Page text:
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Canada's Davey Barr clears a jump as he's followed by Enak Gavaggio during the men's ski-cross semi-finals at Cypress Mountain in West Vancouver, B.C., Sunday February 21, 2010, at the 2010 Vancouver Olympic Winter Games. (Sean Kilpatrick/The Canadian Press)
Canada's Davey Barr clears a jump as he's followed by Enak Gavaggio during the men's ski-cross semi-finals at Cypress Mountain in West Vancouver, B.C., Sunday February 21, 2010, at the 2010 Vancouver Olympic Winter Games. (Sean Kilpatrick/The Canadian Press)

Davey Barr retires from ski cross Add to ...

Former Olympian and world championship medal winner Davey Barr, one of the pioneers of the sport of ski cross and a founding member of the dominant Canadian team, has retired from the sport, less than two years before the Sochi Winter Olympics.

Barr, 35. of Whistler, B.C., was part of the original group of racers who ventured away from the speedy disciplines of alpine racing to help create competitive ski cross. As many as four skiers share the ups and downs and obstacles of a hilly course as they speed toward a finish. Barr became the first man to win a ski cross World Cup race in North America.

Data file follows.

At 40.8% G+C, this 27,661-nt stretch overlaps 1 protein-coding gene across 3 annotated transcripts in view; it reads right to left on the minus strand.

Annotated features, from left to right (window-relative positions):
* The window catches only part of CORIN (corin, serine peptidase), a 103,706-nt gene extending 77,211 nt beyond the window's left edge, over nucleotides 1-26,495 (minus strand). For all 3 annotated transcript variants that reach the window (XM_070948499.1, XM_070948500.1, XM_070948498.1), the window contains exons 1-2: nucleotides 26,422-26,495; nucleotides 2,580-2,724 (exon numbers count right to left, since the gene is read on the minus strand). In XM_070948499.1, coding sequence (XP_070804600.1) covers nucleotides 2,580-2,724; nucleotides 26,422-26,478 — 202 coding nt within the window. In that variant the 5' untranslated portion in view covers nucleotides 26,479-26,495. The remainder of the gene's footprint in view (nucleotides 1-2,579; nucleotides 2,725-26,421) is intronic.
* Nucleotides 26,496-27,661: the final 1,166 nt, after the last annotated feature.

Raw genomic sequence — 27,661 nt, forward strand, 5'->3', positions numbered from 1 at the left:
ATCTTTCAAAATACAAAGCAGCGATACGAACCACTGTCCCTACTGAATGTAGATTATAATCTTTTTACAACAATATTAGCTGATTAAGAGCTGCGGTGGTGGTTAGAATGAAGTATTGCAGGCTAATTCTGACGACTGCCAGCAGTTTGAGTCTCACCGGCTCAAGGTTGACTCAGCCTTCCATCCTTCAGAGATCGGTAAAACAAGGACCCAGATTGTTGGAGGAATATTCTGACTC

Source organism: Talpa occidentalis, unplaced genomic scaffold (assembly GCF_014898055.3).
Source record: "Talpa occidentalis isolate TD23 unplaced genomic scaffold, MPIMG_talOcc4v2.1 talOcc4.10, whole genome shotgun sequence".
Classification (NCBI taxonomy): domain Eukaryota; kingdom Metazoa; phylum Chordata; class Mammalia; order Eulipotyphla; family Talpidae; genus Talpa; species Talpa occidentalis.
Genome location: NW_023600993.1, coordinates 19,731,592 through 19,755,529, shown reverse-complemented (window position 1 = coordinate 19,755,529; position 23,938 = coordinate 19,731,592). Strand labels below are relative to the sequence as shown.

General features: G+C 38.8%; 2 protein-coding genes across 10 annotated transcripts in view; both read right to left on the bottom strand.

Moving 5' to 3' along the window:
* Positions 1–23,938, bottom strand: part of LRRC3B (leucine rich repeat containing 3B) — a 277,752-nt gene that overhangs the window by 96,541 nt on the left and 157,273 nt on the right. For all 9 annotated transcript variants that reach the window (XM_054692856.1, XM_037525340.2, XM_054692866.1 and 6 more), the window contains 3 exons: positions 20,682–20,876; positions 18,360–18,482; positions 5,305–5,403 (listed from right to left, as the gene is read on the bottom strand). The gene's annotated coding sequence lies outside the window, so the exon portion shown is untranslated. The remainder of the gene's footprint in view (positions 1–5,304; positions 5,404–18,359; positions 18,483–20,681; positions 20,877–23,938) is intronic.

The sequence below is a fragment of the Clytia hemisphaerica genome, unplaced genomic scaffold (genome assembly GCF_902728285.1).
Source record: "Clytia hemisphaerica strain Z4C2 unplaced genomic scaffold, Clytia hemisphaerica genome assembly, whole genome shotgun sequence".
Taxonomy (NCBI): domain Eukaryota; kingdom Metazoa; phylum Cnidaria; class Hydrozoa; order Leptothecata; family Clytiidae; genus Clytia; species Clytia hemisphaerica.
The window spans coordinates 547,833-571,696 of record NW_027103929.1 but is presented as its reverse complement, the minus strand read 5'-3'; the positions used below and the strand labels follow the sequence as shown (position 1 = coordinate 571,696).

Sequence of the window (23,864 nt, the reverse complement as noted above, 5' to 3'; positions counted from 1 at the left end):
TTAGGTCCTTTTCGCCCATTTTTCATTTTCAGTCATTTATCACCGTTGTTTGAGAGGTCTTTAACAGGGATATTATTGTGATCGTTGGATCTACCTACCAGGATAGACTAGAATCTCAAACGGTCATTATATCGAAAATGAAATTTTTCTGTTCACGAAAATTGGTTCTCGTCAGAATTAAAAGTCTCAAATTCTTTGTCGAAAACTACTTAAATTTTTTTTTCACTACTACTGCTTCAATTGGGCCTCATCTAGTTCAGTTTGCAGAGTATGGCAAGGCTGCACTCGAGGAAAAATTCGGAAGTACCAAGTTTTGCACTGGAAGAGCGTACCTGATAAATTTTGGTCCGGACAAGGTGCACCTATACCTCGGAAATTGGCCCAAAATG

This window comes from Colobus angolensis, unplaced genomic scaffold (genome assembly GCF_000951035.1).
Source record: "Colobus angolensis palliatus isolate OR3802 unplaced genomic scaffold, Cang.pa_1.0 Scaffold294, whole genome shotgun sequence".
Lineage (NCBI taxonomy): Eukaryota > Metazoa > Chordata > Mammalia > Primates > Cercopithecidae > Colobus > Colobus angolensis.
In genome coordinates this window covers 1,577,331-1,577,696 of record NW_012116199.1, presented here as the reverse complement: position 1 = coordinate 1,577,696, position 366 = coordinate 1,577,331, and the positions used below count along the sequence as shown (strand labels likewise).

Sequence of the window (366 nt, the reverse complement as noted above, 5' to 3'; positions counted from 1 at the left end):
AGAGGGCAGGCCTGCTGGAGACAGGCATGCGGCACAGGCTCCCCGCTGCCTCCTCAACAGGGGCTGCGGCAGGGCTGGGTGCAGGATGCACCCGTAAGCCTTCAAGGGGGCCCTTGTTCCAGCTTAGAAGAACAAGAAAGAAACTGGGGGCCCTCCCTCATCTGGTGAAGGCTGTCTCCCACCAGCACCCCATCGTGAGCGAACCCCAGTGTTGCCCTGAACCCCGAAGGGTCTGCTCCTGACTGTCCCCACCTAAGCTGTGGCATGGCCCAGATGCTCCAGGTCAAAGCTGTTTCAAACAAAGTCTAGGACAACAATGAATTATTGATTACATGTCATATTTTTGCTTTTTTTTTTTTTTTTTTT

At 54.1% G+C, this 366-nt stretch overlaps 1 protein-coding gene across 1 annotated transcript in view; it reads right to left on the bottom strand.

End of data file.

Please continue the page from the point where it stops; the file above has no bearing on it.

Barr, whose final race turned out to be at Grindelwald, Switzerland where teammate Nik Zoricic died in a ski cross accident, started out as a member of the Rossignol ski cross team that competed at the early World Cups in Europe. He competed more than seven years as an international ski cross racer. After a Canadian ski cross team was formed in 2007, he went on to win a world championship medal and represent Canada.

The sport made its Olympic debut at the 2010 Vancouver Games, in B.C.

“At the start I was one of the only Canadians competing, and then, all of a sudden, Canada had one of the largest and most successful teams,” he said.

Barr made the switch from conventional alpine skiing to ski cross after watching the X Games on TV. Skier X racing caught his eye: six racers going head-to-head instead of the usual four.

“I was coaching in Whistler and on one of my days off there was a ski cross race, so I decided to do it,” Barr said. “My friend and I ended up first and second. From there, I decided to try X Games. I had to qualify for it but I got in, and then did a U.S. tour.”

Barr won ski cross silver at X Games 10 in 2005 before becoming a member of the Rossignol World Cup team, sponsored by a major international ski equipment manufacturer.